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Discussion Starter · #1 ·
my husband may be working in Israel for a total of 3 years. although we haven't decided (he doesn't have the contract yet) where exactly we will end up we have been thinking about Italy. just the little reading i have done so far worries me though...i am not a certified teacher (they say you have to be) but we have been homeschooling on and off (oldest was homeschooled, now in charter, middle is homeschooled right now) for almost 10 years.<br>
is there a curriculum that can be used internationally? i thought i remembered one but can't remember the name. we have just started recently using a curriculum and it is working well for my son (8 y.o.). my oldest son would probably return to homeschooling as well, he is almost 14.<br>
normally i don't worry about things unless i really know what is going to happen but something tells me he will get this contract, so i thought i would post here. thanks in advance for any input <img alt="" class="inlineimg" src="http://www.mothering.com/discussions/images/smilies/smile.gif" style="border:0px solid;" title="smile">
 

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There is an expat homeschooling yahoo group. You could ask there.<br><br><a href="http://groups.yahoo.com/group/expat-homeschool/" target="_blank">http://groups.yahoo.com/group/expat-homeschool/</a>
 

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Hi,<br><br>
I live in Switzerland, and I've been told that homeschooling is basically not legal in Italy. <img alt="" class="inlineimg" src="http://www.mothering.com/discussions/images/smilies/greensad.gif" style="border:0px solid;" title="greensad"> Same goes even for the Italian-speaking region of Switzerland...and if that wasn't bad enough, their school day is like ALL day.<br><br>
If you do end up going there, I truly hope you find a loophole.<br><br>
good luck.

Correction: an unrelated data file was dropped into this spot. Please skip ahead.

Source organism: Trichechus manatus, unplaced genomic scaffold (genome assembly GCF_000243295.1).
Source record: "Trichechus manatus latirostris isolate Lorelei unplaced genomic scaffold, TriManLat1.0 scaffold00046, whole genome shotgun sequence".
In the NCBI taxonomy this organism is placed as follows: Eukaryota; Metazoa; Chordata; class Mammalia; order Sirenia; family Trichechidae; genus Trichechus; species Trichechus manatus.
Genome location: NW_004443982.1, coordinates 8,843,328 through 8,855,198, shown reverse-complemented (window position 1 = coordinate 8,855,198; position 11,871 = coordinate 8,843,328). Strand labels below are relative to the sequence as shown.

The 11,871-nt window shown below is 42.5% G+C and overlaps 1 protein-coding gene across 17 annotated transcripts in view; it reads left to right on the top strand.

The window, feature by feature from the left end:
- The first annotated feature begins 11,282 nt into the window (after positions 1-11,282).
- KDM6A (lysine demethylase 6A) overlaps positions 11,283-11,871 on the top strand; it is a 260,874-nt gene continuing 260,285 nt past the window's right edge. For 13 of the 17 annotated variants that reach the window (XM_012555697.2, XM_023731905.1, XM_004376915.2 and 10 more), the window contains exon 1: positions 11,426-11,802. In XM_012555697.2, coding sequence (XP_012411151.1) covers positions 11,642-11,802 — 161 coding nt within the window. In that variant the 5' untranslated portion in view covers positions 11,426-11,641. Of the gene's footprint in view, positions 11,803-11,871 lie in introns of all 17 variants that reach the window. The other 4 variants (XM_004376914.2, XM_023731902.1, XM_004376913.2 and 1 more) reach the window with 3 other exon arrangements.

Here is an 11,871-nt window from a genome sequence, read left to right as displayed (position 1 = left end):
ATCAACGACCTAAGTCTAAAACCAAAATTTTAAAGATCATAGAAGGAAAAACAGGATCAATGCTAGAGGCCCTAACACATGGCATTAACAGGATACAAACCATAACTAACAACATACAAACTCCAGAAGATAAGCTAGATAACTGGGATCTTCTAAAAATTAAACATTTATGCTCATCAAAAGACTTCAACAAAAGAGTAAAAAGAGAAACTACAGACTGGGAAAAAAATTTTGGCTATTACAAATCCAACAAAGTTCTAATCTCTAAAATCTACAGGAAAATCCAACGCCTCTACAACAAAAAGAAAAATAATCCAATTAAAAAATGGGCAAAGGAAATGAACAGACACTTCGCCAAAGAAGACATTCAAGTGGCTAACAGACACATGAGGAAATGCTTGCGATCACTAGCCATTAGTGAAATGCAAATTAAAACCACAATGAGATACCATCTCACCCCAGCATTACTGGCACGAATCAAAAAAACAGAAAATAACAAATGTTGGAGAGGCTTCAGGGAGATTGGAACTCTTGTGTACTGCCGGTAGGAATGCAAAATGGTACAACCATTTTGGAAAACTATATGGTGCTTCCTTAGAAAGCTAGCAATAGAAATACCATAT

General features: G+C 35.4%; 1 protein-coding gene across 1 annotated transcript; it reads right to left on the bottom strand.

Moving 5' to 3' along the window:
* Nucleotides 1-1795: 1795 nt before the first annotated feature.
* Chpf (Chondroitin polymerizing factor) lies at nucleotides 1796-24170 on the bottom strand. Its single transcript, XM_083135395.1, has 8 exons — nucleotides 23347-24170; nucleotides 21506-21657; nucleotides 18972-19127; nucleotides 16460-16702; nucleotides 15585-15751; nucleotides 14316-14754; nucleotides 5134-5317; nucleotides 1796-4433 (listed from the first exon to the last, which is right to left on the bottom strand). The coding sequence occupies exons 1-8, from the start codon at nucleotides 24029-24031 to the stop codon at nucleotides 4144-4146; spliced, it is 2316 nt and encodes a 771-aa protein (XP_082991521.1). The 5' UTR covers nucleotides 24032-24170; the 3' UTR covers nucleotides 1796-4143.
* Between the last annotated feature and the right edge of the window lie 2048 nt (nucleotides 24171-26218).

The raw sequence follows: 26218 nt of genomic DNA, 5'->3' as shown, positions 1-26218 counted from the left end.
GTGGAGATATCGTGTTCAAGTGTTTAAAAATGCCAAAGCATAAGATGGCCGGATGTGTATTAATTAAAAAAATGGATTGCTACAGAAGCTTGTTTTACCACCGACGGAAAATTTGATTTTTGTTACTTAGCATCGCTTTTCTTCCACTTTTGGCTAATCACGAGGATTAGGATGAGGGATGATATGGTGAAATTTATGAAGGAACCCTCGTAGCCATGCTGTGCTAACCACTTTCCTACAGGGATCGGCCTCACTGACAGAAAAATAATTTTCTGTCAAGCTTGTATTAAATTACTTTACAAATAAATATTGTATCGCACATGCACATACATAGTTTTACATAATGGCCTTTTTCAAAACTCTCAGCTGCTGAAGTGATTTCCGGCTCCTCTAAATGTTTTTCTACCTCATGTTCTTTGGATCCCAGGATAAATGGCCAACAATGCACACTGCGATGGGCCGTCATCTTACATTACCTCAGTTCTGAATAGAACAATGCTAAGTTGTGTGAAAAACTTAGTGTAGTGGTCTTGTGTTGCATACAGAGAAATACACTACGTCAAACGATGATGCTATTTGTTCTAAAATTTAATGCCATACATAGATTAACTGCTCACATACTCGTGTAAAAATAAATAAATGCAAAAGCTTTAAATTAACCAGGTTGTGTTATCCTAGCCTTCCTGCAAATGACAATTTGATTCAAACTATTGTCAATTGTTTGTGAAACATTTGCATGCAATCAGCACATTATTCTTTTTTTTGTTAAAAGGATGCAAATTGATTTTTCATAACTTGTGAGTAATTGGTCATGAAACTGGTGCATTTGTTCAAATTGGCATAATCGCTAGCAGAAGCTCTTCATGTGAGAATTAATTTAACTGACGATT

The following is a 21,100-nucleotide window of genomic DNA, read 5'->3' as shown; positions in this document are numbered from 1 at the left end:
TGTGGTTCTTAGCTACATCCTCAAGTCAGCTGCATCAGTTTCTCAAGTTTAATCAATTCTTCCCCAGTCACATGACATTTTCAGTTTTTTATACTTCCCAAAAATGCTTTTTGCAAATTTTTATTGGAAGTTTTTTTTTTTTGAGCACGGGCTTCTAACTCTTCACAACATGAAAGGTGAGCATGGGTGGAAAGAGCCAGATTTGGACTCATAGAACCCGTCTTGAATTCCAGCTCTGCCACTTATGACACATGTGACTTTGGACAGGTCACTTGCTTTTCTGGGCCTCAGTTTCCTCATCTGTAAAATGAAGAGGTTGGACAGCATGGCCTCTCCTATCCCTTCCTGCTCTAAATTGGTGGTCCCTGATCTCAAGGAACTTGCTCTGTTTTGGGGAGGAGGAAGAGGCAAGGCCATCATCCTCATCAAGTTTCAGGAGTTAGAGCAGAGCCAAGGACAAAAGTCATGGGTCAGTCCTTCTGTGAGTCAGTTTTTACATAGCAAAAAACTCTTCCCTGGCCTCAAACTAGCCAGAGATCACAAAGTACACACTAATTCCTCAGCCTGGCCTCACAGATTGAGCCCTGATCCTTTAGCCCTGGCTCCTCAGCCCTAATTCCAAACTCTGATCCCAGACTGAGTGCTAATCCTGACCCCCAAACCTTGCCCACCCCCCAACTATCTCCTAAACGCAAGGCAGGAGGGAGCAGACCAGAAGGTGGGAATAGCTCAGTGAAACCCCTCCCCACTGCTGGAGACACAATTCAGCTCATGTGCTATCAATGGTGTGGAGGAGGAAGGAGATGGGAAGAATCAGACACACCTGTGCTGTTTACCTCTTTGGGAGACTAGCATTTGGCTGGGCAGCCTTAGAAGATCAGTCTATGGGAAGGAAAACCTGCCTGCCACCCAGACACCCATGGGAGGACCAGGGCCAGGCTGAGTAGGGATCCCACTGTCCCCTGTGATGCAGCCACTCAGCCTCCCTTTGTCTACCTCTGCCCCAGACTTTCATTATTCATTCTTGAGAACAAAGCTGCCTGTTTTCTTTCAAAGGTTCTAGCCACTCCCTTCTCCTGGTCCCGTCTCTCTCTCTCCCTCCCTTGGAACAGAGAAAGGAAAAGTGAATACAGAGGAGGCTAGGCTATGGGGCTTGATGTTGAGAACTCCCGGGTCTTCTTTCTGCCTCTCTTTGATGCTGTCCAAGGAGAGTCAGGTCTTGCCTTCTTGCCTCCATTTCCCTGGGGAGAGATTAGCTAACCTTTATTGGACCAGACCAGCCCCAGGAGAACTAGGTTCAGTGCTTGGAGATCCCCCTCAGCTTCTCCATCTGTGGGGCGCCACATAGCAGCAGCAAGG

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The home school legal defense association has sent out emails requesting help to make it legal, or help parents being prosecuted in other countries, so maybe they could do something there too??? <a href="http://www.hslda.org" target="_blank">www.hslda.org</a>
 

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I live in Naples, but we are US military, so the rules are different. Is it a government contract? What part of Italy? There are a lot more options in areas like Rome and Milan.
 

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My understanding is homeschooling (scuola familiare) is legal in Italy under certain restrictions but not well-known. I believe that some authority or other has to be satisfied that you have the "educational and financial means" to homeschool, and give you approval to do so.<br><br>
I don't know how they approach ex-pat's homeschooling though, and whether they sort of turn a blind eye to the crazy foreigners... <img alt="" class="inlineimg" src="http://www.mothering.com/discussions/images/smilies/winky.gif" style="border:0px solid;" title="Wink">
 

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Discussion Starter · #7 ·
dh found out that school is also on Saturday there, yikes...<br>